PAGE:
Google Inc. and other advertising companies have been bypassing the privacy settings of millions of people using Apple Inc.’s Web browser on their iPhones and computers—tracking the Web-browsing habits of people who intended for that kind of monitoring to be blocked.
The companies used special computer code that tricks Apple’s Safari Web-browsing software into letting them monitor many users. Safari, the most widely used browser on mobile devices, is designed to block such tracking by default.
Google disabled its code after being contacted by The Wall Street Journal.
Google would have no doubt been happy to continue exploiting the Safari loophole – which was discovered by Stanford grad student Jonathan Meyer – but it needed to contain the bad publicity, so it told the Journal it was removing the offending code. That hasn’t stopped privacy activists and consumer advocates from giving Google a well-deserved, harsh scolding.
“Google has clearly engaged in ‘unfair and deceptive’ practices,” said John M. Simpson, Consumer Watchdog’s Privacy Project director. “They have been lying about how people can protect their privacy in their instructions about how to opt out of receiving targeted advertising.”
“The original Google statement that users of Safari who have not changed their privacy settings ‘accomplishes the same thing as setting the opt-out cookie’ is a per se misrepresentation. Not only did the company know this not to be true, it took elaborate measures to circumvent the Safari privacy safeguards, and it benefited from the misrepresentations by the commercial value it surreptitiously obtained. The fact that Google removed the evidence and made it no longer available by means of a Google search (think about that for a moment) is an admission by the company as to its malfeasance,” EPIC’s Marc Rotenberg wrote in a letter to the Federal Trade Commission.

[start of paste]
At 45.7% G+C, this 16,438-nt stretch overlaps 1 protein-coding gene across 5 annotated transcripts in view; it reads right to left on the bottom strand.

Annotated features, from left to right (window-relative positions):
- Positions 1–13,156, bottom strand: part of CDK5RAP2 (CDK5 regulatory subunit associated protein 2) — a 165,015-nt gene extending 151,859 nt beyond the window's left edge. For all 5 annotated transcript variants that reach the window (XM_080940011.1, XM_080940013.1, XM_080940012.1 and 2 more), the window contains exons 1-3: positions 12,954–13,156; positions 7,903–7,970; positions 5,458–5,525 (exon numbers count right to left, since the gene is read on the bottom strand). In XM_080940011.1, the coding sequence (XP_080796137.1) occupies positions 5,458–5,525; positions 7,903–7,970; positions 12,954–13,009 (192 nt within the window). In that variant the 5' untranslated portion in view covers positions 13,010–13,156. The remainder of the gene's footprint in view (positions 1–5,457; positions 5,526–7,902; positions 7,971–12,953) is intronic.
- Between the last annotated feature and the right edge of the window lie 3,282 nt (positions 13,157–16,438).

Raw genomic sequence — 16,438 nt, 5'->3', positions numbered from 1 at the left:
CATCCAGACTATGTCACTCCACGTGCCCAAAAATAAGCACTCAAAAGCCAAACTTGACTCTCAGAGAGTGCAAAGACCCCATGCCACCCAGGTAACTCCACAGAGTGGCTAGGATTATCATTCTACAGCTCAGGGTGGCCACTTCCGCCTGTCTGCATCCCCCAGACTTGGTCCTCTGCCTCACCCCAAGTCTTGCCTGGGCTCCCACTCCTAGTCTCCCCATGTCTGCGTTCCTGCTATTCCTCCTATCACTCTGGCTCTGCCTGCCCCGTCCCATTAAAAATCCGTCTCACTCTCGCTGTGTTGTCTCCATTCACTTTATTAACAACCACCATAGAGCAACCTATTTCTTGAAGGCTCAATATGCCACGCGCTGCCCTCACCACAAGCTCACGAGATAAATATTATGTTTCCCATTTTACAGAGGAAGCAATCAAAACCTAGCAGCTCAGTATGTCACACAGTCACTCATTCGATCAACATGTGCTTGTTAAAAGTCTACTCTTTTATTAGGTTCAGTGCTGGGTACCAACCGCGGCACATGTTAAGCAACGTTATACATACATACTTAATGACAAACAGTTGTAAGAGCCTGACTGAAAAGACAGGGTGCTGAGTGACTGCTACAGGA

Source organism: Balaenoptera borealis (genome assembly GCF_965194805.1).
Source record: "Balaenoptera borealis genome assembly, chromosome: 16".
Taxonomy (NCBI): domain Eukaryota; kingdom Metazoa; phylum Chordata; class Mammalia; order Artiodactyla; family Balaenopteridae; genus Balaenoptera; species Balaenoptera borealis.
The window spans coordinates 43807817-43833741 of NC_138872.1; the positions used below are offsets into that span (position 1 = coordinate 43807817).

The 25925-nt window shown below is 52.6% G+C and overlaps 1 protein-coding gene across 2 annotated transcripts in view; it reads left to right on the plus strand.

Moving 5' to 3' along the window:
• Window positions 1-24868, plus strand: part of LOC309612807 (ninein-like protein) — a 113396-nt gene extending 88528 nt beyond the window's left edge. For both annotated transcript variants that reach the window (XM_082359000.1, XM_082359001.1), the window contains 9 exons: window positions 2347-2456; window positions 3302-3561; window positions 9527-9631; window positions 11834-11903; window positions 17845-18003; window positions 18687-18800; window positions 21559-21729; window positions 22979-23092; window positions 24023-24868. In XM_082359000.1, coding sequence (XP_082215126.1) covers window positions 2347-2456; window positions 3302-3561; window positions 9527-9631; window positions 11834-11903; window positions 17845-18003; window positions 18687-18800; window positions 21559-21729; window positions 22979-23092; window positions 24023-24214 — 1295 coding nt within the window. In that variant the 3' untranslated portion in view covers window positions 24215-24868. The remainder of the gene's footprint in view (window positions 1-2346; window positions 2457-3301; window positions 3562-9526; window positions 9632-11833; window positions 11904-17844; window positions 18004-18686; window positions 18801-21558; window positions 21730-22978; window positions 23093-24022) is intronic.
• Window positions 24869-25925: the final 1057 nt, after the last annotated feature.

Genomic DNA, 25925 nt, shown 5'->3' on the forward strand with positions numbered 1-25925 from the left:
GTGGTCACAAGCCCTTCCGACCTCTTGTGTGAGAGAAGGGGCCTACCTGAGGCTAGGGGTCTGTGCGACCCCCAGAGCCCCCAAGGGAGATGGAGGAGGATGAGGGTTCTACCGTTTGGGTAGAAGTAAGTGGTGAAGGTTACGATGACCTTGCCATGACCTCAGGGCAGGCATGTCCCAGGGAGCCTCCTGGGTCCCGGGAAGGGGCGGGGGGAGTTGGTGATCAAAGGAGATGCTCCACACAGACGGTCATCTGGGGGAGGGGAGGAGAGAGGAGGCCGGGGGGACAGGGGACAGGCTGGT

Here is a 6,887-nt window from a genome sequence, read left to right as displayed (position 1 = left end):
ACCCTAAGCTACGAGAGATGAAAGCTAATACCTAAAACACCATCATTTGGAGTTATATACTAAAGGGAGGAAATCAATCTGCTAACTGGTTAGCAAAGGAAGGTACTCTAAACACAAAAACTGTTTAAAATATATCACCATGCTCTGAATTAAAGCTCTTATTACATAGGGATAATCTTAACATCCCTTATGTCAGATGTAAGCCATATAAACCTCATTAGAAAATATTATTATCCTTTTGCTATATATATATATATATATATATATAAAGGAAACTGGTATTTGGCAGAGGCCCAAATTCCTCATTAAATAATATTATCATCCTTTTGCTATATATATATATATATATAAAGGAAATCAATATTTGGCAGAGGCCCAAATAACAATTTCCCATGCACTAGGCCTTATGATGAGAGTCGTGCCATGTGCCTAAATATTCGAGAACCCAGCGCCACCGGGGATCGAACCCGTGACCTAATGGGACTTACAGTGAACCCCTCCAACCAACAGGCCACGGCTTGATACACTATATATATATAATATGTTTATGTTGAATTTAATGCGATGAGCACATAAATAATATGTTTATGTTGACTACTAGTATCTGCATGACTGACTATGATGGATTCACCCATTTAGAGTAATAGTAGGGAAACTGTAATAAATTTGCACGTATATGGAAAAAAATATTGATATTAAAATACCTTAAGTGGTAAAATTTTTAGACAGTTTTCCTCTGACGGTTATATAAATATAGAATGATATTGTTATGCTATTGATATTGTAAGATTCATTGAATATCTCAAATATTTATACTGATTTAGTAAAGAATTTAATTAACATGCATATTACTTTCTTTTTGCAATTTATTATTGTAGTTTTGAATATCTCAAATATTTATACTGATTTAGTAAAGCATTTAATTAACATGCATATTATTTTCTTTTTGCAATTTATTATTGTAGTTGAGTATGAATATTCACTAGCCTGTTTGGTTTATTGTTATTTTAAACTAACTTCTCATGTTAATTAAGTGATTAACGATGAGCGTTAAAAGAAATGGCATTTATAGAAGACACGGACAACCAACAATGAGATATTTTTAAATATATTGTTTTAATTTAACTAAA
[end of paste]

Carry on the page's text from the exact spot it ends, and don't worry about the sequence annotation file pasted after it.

“Coming on the heels of Google’s controversial decision to tear down the privacy-protective walls between some of its other services, this is bad news for the company,” agreed staffers with the Electronic Frontier Foundation (EFF). “It’s time for Google to acknowledge that it can do a better job of respecting the privacy of Web users. One way that Google can prove itself as a good actor in the online privacy debate is by providing meaningful ways for users to limit what data Google collects about them. Specifically, it’s time that Google’s third-party web servers start respecting Do Not Track requests, and time for Google to offer a built-in Do Not Track option.”
The problem, of course, is that Google isn’t interested in doing a better job of respecting the privacy of Web users. It’s trying to do away with the very idea. And unless users take a stand by choosing to stop doing business with Google – as we have – it may very well succeed.